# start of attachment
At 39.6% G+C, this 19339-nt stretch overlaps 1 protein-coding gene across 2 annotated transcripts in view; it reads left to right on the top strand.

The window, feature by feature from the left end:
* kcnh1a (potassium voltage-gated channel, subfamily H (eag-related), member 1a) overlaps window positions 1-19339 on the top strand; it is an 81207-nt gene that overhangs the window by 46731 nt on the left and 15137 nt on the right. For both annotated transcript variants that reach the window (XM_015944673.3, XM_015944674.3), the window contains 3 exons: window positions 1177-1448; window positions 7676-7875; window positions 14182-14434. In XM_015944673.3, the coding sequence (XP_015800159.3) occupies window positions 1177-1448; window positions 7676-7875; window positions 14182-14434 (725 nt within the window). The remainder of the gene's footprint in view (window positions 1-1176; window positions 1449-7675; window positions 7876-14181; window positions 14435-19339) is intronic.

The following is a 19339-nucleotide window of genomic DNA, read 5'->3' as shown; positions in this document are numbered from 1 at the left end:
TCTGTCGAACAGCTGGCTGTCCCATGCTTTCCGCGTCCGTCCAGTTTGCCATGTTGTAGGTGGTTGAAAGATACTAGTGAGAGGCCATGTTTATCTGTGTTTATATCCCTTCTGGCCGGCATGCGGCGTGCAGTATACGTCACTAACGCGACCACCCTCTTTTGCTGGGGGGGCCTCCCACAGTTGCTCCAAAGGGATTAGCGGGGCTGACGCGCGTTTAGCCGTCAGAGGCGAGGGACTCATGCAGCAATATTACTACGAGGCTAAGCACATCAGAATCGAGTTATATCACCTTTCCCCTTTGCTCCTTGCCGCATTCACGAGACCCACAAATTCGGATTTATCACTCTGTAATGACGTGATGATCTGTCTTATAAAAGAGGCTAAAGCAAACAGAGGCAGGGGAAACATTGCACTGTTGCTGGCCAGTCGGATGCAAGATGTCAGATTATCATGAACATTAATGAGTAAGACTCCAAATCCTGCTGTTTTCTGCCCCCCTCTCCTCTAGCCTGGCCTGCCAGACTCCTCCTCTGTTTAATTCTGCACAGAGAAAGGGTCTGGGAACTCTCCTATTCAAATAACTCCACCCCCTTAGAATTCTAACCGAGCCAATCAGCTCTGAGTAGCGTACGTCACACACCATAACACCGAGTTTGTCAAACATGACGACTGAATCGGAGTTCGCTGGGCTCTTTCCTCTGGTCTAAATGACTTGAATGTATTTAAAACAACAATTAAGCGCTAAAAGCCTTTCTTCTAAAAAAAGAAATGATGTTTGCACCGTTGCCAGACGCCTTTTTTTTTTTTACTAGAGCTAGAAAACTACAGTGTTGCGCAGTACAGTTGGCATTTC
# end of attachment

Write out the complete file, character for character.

At 39.6% G+C, this 19339-nt stretch overlaps 1 protein-coding gene across 2 annotated transcripts in view; it reads left to right on the top strand.

The window, feature by feature from the left end:
* kcnh1a (potassium voltage-gated channel, subfamily H (eag-related), member 1a) overlaps window positions 1-19339 on the top strand; it is an 81207-nt gene that overhangs the window by 46731 nt on the left and 15137 nt on the right. For both annotated transcript variants that reach the window (XM_015944673.3, XM_015944674.3), the window contains 3 exons: window positions 1177-1448; window positions 7676-7875; window positions 14182-14434. In XM_015944673.3, the coding sequence (XP_015800159.3) occupies window positions 1177-1448; window positions 7676-7875; window positions 14182-14434 (725 nt within the window). The remainder of the gene's footprint in view (window positions 1-1176; window positions 1449-7675; window positions 7876-14181; window positions 14435-19339) is intronic.

The following is a 19339-nucleotide window of genomic DNA, read 5'->3' as shown; positions in this document are numbered from 1 at the left end:
TCTGTCGAACAGCTGGCTGTCCCATGCTTTCCGCGTCCGTCCAGTTTGCCATGTTGTAGGTGGTTGAAAGATACTAGTGAGAGGCCATGTTTATCTGTGTTTATATCCCTTCTGGCCGGCATGCGGCGTGCAGTATACGTCACTAACGCGACCACCCTCTTTTGCTGGGGGGGCCTCCCACAGTTGCTCCAAAGGGATTAGCGGGGCTGACGCGCGTTTAGCCGTCAGAGGCGAGGGACTCATGCAGCAATATTACTACGAGGCTAAGCACATCAGAATCGAGTTATATCACCTTTCCCCTTTGCTCCTTGCCGCATTCACGAGACCCACAAATTCGGATTTATCACTCTGTAATGACGTGATGATCTGTCTTATAAAAGAGGCTAAAGCAAACAGAGGCAGGGGAAACATTGCACTGTTGCTGGCCAGTCGGATGCAAGATGTCAGATTATCATGAACATTAATGAGTAAGACTCCAAATCCTGCTGTTTTCTGCCCCCCTCTCCTCTAGCCTGGCCTGCCAGACTCCTCCTCTGTTTAATTCTGCACAGAGAAAGGGTCTGGGAACTCTCCTATTCAAATAACTCCACCCCCTTAGAATTCTAACCGAGCCAATCAGCTCTGAGTAGCGTACGTCACACACCATAACACCGAGTTTGTCAAACATGACGACTGAATCGGAGTTCGCTGGGCTCTTTCCTCTGGTCTAAATGACTTGAATGTATTTAAAACAACAATTAAGCGCTAAAAGCCTTTCTTCTAAAAAAAGAAATGATGTTTGCACCGTTGCCAGACGCCTTTTTTTTTTTTACTAGAGCTAGAAAACTACAGTGTTGCGCAGTACAGTTGGCATTTC